Again my relationship with my breasts seemed to take another turn. With the ‘breastfeeding is the biological norm’ vs ‘fed is best’ wars, my breasts became another topic, talking point and area of debate for me, other mums and society at large. Living in ego and completely unable to relate to another human being’s experience, living in ‘black and white’, feeling threatened by an opinion or choice completely different to mine (pre self-healing journey of course), my breasts became a symbol. A symbol of what motherhood meant. Of how, due to the media, women’s bodies were sexualised and breasts had been stolen by the patriarchy (from poor babies and children) for their own pleasure. I decided my breasts were no longer, in my opinion, considered ‘sexual’. The feminist in me wanted to keep them sacred. I didn’t want my husband touching my breasts because it made me feel really uncomfortable being touched there. They aren’t for sexual pleasure, they feed babies and that’s their only purpose. Full stop. No need to discuss this. That’s my decision. My husband respected this and took the attention away from them.
Moving the clock forward to the course. During our self-transformation of trimester 1, we have been encouraged to pleasure ourselves. Not just from touching our clitoris. But by running our hands through our hair, by caressing our faces, running a feather down the arm, enjoying our legs, inside of the thighs… finding the pleasure throughout our body. All the body has nerve endings so potentially, pleasure can be enjoyed anywhere with the right touch.
I began to reconsider my relationship with my breasts.
We learnt breast massage and breathing techniques for use while massaging and caressing the breasts. Initially this felt so uncomfortable. Uncomfortable in the psychological sense, so like I was touching a forbidden part of my body. I had become so detached from them. Almost a type of disassociation from this part of my body. Breast massage helped me to reconnect to my breasts. To gently get to know each other better.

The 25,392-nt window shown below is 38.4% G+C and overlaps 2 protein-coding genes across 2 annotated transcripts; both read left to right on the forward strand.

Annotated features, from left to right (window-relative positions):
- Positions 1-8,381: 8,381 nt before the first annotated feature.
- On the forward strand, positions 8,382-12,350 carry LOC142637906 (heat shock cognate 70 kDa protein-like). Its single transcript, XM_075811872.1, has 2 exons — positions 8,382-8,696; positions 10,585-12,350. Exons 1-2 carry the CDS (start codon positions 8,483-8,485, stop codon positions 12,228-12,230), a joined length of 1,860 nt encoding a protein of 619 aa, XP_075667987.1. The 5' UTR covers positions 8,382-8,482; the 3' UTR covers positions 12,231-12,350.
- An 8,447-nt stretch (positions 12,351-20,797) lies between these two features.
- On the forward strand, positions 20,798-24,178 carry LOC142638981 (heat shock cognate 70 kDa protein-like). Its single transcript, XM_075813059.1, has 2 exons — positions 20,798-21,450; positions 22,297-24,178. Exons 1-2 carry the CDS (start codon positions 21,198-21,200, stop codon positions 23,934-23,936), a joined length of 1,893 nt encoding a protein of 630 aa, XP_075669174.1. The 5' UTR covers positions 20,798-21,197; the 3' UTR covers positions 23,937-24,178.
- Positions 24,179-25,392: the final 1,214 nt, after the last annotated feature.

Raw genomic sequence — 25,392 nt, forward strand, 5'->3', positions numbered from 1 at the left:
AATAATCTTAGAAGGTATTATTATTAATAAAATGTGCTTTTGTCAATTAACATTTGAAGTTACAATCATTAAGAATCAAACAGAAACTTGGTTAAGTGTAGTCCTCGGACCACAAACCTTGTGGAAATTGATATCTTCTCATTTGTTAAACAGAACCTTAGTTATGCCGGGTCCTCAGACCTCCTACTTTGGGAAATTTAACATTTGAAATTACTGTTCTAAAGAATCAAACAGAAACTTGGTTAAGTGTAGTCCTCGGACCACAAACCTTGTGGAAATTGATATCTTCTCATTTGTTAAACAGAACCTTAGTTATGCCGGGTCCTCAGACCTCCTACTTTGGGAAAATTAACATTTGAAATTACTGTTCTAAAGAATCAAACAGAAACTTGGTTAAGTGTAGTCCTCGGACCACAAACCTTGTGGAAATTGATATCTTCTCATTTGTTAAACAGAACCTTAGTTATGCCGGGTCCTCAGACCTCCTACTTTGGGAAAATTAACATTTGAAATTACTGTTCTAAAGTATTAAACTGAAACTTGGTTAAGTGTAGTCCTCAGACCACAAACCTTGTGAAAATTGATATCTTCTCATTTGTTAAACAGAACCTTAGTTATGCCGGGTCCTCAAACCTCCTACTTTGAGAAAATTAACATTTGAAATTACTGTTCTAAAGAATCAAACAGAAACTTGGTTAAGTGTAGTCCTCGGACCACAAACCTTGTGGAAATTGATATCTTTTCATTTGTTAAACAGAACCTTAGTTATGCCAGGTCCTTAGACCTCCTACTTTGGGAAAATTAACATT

The game changer for me was learning about ‘blended pleasure’. This is, to briefly summarise, where you retrain your nervous system to learn to get pleasure in a new part of the body by stimulating a place where you easily find pleasure. So stimulating the clitoris (easy pleasure) while simultaneously building up to touching and caressing my… nipples!
How did it go?
*celebration and party popper emoticon*. Whoop!
It isn’t something that’s happened overnight but I can now have my nipples touched. And not just that, they can be licked and sucked and now… there is enjoyment there. It took time. It took patience - for both me and my husband. I thought it would be fun to work on this together. I had got him involved because I was concerned that it might be just my touch that I manage to rewire as ‘OK’. Which would have, of course, defeated the whole point of doing it. My objective had been to change my relationship with my breasts and create a new playground of pleasure for me and my husband. And I did. I achieved that.
I’m now currently working on being able to reach orgasm from breast and nipple stimulation. I believe it’s possible, other women on my course have achieved it. But don’t worry, I’m taking it slow. There’s no pressure to ‘achieve’. No pressure of ‘expectations’. No pressure to ‘perform’.
The fun is in the journey - not just the destination!
Carla Crivaro is a trauma-informed and certified Sex, Love & Relationship Coach, she works with men and women internationally to reach their goals in delicious sex, profound love and authentic relationships. Carla helps men and women understand themselves and each other, sexually and relationally, in and out of the bedroom. You can reach her at email@example.com.